Brain Dynamics:

Biology of Spiking Brain Circuits

Neurons are cells in the brain. It is widely believed that neurons are the principal brain cells that self-organize to bring about cognitive function. Specific groups of neurons are responsible for memory and learning, perception, and the regulation of bodily function. This section will give the briefest of introductions to neurons and how they communicate with one another.

Most neurons have three main parts: an axon, a cell body called the soma, and dendrites. Axons are thin cables that stretch from the soma sometimes for long distances in the brain. An axon can come quite close to another neuron, usually near the dendrites of that neuron. Dendrites are also thin cable-like branches that protrude from the soma, often in wild and complex patterns. The axon will connect, or in neural terms, it will synapse onto the dendrite. For this reason the cell that the axon comes from is called the pre-synaptic cell while the cell that the axon synapses onto is called the post-synaptic cell. These are the basics of the circuitry in the brain.

The next thing to discuss is how this circuitry is used for a communication system. The cellular membrane of a neuron has the property of excitability: if it gets enough inputs of a specific type then it will give a stereotyped response. The excitable nature of neurons is due in part to the fact that they are electrochemical cells; their stereotyped response is a brief (1-2 ms) voltage spike in their membrane potential (called an action potential). The site of action potential initiation is often the soma or at least near it.

Once initiated, an action potential propagates along the axon. When it reaches a synapse it will commence a process that perturbes the cellular membrane of the post-synaptic cell. This perturbation is called a synaptic potential. The dendrites transfer the synaptic potential to the soma of the post-synaptic cell. There it will influence the generation of an action potential. Synapses have a polarity, i.e. they can inhibit or excite the post-synaptic membrane to action potential production. This process of action potential initiation -> propagation -> synaptic potential -> action potential initiation/inhibition is the core of the communication system in the brain. A schematic of the circuitry and action/synaptic potentials are given in Fig. 1.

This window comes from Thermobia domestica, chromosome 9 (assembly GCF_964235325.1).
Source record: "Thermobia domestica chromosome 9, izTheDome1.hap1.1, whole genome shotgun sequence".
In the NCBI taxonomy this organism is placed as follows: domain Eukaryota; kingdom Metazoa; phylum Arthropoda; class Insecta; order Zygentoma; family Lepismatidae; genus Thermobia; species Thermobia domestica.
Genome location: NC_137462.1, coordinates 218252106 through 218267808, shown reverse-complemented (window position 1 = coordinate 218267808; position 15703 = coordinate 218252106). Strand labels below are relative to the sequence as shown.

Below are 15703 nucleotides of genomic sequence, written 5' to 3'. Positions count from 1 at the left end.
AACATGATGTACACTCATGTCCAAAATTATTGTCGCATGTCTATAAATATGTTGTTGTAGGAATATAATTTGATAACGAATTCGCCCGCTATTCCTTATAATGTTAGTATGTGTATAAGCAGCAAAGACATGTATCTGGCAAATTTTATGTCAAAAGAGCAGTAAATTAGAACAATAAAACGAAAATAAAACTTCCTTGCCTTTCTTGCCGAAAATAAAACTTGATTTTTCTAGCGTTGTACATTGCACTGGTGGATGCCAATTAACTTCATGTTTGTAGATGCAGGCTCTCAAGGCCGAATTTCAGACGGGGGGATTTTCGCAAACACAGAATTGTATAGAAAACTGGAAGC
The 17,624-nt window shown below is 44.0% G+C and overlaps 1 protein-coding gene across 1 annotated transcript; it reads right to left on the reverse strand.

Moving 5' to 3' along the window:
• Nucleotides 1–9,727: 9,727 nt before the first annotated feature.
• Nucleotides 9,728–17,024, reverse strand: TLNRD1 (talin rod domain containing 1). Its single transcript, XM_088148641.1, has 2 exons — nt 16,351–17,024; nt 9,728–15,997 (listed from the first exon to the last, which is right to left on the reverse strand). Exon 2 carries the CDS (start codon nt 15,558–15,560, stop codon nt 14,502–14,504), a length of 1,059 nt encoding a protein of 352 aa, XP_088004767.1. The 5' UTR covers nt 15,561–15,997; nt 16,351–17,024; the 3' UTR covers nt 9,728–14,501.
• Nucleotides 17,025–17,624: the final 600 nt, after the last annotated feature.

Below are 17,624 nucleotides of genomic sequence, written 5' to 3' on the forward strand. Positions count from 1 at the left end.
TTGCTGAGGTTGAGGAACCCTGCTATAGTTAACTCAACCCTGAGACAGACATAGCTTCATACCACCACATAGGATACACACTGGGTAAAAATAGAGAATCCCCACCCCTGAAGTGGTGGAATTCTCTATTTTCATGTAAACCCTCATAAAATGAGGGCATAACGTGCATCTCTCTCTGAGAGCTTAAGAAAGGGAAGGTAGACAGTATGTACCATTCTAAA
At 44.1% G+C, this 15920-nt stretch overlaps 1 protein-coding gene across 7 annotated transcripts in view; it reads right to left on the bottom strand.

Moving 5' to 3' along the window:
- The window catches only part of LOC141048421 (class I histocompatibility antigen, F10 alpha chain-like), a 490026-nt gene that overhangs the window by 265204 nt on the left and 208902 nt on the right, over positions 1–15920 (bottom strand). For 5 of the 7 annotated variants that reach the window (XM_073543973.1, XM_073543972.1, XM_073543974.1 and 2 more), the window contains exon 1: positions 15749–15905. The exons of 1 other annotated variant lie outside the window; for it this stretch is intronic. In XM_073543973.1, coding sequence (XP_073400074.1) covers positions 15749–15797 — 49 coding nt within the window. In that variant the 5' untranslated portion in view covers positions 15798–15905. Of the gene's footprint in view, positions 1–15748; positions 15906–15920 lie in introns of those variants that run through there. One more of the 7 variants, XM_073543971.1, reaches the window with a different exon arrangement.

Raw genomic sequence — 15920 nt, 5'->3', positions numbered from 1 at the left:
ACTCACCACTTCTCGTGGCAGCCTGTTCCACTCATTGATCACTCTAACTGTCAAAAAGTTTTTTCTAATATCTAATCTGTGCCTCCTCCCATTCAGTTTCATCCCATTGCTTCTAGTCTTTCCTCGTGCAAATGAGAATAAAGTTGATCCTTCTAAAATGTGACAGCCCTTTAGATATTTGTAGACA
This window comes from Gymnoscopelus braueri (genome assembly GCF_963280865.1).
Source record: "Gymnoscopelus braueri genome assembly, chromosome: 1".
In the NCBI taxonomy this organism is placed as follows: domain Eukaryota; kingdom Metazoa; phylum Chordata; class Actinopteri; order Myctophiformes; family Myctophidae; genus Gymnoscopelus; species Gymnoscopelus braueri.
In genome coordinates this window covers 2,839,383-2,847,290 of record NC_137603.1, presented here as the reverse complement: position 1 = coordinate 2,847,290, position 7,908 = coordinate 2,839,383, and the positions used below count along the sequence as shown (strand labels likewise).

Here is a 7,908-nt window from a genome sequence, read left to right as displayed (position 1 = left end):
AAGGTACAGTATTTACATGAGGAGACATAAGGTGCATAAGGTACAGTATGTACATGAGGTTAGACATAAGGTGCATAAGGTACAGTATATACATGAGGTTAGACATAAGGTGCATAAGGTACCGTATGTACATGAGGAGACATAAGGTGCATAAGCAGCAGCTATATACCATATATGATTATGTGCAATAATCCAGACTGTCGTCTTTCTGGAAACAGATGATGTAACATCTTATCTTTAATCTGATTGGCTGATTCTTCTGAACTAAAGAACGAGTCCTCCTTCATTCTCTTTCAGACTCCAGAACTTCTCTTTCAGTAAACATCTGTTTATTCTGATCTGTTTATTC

Figure 1: Neurons and neural communication. A pre-synaptic neuron (right) synapses onto a post synaptic neuron (left). Their dendrites, somas, and an axon are are labelled. The synaptic connection is expanded in the insert. Examples of the time series for an action potential and a synaptic potential are also shown. Anne-Marie Oswald generously created the figure.

Brain visualizations courtesy of Chris Johnson and Nathan Galli, Scientific Computing and Imaging Institute, University of Utah